We never sat down and talked it through properly. We just went on in. We brought into our lives a child severly damaged by early trauma. A child that pushes all our buttons, brings out the worst in us, the sides we both hated about our own parents. We are becoming the people we didn’t want to be.

When you let the gremlins into your life they infect everything. They suck goodness, intimacy out. It’s toxic.

The elephant has taken up so much room we don’t even cuddle. A hug is rare. Sex — what’s that?! Cobwebs are growing on my ‘foofoo’. That one is definitely down to me. I’m going through perimenopause, sex is the last thing on my mind.

Does the lack of sex lead to the lack of all intimacy and then a lack of love? Or are they steps we simply impose on ourselves as expectations from reading too many self help columns? I am beginning to wonder if it is the latter. Our sex life has always been fairly average to be fair. But we were always solid as a couple.

The crumbling started with the adoption of our son. I think. Well, it’s an easy crutch to hang it on. For now. Too many buttons pushed. Two people flailing in the wind of adoptive parenting. One only half really wanting to be in it. The other too busy with work to be fully in. Setting ourselves up for failure perhaps? Who knows.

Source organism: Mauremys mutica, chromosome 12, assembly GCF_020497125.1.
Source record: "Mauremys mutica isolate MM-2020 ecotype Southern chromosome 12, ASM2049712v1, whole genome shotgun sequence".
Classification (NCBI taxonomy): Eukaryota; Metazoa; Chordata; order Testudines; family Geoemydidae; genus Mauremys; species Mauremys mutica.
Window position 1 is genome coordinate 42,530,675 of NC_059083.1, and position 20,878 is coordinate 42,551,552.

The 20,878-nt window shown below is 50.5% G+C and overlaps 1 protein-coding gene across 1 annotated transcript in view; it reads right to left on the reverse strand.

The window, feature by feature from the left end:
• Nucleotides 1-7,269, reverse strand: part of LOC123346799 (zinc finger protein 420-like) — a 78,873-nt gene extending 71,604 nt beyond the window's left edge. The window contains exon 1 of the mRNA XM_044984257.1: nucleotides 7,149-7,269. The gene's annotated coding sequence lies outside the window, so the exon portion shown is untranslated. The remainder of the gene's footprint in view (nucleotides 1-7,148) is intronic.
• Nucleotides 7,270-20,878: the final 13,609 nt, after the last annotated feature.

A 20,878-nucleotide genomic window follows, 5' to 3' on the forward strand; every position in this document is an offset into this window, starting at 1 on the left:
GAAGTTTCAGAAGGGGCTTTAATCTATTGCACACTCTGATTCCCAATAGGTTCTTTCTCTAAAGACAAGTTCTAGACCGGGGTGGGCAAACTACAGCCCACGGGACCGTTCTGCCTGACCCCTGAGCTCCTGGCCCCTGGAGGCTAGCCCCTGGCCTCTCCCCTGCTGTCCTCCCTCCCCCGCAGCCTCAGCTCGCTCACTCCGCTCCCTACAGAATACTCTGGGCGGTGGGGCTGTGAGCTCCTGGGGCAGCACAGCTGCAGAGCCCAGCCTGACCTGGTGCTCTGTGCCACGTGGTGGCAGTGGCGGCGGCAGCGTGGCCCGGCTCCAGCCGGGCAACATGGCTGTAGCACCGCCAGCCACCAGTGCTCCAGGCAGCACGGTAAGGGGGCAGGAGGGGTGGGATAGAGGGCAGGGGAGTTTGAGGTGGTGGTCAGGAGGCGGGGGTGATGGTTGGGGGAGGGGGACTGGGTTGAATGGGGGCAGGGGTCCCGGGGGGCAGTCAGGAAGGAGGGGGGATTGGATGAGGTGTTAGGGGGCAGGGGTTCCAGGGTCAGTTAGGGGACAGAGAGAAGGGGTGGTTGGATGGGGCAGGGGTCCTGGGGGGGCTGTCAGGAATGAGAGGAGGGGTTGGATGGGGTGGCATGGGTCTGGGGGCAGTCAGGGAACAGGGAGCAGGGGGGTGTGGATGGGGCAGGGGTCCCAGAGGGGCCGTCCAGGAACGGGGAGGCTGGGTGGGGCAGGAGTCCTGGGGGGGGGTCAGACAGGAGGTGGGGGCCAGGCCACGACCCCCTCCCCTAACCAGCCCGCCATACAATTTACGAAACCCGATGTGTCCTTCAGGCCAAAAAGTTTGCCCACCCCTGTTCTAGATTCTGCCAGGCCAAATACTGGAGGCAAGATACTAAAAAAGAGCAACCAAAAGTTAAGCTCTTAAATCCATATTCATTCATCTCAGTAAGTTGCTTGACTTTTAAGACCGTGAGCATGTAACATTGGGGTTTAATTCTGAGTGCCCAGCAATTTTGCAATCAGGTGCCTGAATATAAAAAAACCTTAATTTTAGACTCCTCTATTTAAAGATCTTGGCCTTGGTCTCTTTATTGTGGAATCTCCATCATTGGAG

So where to from here. We have spent half our lives together. Grown up together. Explored together. If I pick this scab. It will never heal.

The elephant is a pretty hefty creature. But when it moves, there is light. It gives me space so I can ask myself:

Do I love my husband? Yes, yes I do.

Am in love with him? Hmm. Honestly? No. Not at the moment.

Could I be again? Yes, I think so. Given time.

Where to from here? Denial? Die trying? A bit of both. Half a life is too long to give up on. While there is light, there is hope. We might just have to live with a trunky bedfellow for a little bit longer. Until we find it a bed of its own…

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Trudi Bishop

Trudi Bishop

Kiwi by birth but not always by nature. Spent most of my adult life in the UK. I’ve landed back in NZ, a stranger in a familiar land. Trying to figure this out.